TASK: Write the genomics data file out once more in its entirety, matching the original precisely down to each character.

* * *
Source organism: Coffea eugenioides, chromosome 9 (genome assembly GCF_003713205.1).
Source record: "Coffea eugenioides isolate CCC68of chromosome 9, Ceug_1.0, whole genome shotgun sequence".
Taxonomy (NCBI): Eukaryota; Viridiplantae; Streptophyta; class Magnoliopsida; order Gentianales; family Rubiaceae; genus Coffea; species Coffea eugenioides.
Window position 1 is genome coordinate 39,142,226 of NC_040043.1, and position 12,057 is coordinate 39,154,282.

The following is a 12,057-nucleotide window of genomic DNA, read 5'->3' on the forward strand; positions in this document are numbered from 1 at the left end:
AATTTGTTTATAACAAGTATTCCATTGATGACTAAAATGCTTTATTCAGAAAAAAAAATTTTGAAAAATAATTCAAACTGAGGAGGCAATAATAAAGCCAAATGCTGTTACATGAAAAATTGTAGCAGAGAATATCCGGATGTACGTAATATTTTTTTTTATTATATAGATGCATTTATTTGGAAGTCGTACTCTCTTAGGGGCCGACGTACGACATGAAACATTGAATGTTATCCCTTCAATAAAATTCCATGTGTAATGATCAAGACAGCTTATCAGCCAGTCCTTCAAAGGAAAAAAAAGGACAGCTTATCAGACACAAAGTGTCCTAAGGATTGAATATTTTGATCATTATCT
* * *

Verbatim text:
Source organism: Coffea eugenioides, chromosome 9 (genome assembly GCF_003713205.1).
Source record: "Coffea eugenioides isolate CCC68of chromosome 9, Ceug_1.0, whole genome shotgun sequence".
Taxonomy (NCBI): Eukaryota; Viridiplantae; Streptophyta; class Magnoliopsida; order Gentianales; family Rubiaceae; genus Coffea; species Coffea eugenioides.
Window position 1 is genome coordinate 39,142,226 of NC_040043.1, and position 12,057 is coordinate 39,154,282.

The following is a 12,057-nucleotide window of genomic DNA, read 5'->3' on the forward strand; positions in this document are numbered from 1 at the left end:
AATTTGTTTATAACAAGTATTCCATTGATGACTAAAATGCTTTATTCAGAAAAAAAAATTTTGAAAAATAATTCAAACTGAGGAGGCAATAATAAAGCCAAATGCTGTTACATGAAAAATTGTAGCAGAGAATATCCGGATGTACGTAATATTTTTTTTTATTATATAGATGCATTTATTTGGAAGTCGTACTCTCTTAGGGGCCGACGTACGACATGAAACATTGAATGTTATCCCTTCAATAAAATTCCATGTGTAATGATCAAGACAGCTTATCAGCCAGTCCTTCAAAGGAAAAAAAAGGACAGCTTATCAGACACAAAGTGTCCTAAGGATTGAATATTTTGATCATTATCT